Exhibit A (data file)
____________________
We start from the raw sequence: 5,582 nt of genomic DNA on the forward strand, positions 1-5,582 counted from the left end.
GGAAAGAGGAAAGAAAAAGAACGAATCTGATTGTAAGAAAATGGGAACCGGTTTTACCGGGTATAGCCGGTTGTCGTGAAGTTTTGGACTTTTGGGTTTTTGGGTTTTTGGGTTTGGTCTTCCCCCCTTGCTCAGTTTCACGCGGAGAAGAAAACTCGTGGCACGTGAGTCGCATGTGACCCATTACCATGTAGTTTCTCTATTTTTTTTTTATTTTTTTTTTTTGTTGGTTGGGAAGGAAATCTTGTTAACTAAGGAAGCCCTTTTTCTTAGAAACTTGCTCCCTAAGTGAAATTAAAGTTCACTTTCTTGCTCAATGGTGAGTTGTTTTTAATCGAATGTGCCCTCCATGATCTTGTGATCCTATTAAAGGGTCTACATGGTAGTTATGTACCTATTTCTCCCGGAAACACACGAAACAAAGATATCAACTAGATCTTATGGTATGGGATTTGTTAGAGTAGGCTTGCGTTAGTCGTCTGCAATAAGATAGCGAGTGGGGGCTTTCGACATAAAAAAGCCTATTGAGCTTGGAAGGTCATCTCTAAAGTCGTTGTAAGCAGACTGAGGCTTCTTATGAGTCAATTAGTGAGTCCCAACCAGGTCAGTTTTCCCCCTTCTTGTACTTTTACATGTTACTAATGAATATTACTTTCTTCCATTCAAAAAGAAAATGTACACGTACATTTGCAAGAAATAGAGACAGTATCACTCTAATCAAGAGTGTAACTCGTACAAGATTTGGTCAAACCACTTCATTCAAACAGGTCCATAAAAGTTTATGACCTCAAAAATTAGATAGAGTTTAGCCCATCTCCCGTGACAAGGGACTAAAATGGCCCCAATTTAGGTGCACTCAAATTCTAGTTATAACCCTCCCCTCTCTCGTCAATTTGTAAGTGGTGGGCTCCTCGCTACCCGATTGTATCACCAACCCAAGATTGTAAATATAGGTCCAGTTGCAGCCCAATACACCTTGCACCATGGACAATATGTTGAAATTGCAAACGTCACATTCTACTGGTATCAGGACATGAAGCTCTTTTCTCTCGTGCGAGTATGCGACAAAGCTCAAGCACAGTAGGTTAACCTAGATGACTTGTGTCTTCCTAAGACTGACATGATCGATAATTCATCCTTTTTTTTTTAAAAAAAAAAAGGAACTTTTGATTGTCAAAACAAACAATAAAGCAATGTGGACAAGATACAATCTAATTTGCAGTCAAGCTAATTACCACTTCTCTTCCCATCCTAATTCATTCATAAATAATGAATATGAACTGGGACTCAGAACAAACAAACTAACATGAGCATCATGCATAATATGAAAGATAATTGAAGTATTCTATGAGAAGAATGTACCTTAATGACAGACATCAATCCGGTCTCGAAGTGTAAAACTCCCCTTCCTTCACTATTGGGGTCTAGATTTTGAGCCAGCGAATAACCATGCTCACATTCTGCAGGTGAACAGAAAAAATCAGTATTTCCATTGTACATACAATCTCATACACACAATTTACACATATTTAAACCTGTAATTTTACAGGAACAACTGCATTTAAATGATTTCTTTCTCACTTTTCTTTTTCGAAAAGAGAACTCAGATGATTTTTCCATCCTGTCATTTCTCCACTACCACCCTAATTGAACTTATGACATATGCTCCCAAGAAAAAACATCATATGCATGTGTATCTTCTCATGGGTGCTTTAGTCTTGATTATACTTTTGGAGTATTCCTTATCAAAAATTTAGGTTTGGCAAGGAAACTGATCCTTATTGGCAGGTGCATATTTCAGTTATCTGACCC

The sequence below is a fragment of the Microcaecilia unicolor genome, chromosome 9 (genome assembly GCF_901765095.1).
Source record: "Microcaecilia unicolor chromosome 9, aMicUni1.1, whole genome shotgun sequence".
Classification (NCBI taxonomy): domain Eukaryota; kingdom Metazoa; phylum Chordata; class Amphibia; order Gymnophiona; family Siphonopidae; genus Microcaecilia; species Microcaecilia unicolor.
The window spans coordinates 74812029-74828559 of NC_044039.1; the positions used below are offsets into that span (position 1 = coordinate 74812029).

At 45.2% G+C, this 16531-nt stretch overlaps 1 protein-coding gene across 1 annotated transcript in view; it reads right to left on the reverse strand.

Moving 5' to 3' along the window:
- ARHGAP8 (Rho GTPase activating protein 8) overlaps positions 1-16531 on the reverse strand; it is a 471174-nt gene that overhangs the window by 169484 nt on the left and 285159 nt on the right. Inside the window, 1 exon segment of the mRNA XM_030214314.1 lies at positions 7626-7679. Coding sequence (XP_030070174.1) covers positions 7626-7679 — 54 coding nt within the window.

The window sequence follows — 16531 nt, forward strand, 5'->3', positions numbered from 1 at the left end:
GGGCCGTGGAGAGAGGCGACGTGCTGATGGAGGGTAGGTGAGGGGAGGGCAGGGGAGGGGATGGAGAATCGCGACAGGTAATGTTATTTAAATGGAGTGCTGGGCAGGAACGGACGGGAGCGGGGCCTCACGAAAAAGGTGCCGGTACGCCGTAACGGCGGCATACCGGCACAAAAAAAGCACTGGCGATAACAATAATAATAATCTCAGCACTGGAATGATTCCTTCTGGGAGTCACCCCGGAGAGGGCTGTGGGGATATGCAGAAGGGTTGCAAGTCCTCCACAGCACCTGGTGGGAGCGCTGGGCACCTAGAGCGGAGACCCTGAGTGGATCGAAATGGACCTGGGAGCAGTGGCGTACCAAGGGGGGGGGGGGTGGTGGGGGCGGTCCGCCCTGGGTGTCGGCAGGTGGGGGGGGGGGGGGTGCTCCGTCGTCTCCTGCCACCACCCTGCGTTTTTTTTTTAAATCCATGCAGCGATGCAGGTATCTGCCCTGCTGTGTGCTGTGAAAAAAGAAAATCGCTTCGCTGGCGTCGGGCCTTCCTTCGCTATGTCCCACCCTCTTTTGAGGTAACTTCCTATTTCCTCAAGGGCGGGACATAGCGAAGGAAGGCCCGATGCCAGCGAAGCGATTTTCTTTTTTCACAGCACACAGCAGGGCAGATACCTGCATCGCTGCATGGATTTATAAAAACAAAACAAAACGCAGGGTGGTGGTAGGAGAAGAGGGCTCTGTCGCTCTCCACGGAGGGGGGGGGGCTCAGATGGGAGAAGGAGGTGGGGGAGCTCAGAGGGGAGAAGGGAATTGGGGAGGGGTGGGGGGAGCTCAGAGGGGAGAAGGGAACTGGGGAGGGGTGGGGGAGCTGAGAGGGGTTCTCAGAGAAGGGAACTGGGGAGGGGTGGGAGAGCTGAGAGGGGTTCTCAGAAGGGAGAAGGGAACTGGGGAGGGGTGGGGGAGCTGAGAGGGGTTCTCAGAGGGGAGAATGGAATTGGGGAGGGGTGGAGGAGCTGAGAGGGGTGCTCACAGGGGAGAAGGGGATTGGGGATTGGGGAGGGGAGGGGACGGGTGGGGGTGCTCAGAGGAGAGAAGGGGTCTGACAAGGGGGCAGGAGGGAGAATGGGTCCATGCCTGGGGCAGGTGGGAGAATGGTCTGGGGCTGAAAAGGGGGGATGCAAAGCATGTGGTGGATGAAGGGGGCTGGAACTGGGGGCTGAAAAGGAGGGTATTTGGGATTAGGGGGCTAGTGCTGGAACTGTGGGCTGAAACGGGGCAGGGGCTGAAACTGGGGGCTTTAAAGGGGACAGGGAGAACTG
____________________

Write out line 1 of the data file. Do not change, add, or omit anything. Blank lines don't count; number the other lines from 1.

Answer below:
We start from the raw sequence: 5,582 nt of genomic DNA on the forward strand, positions 1-5,582 counted from the left end.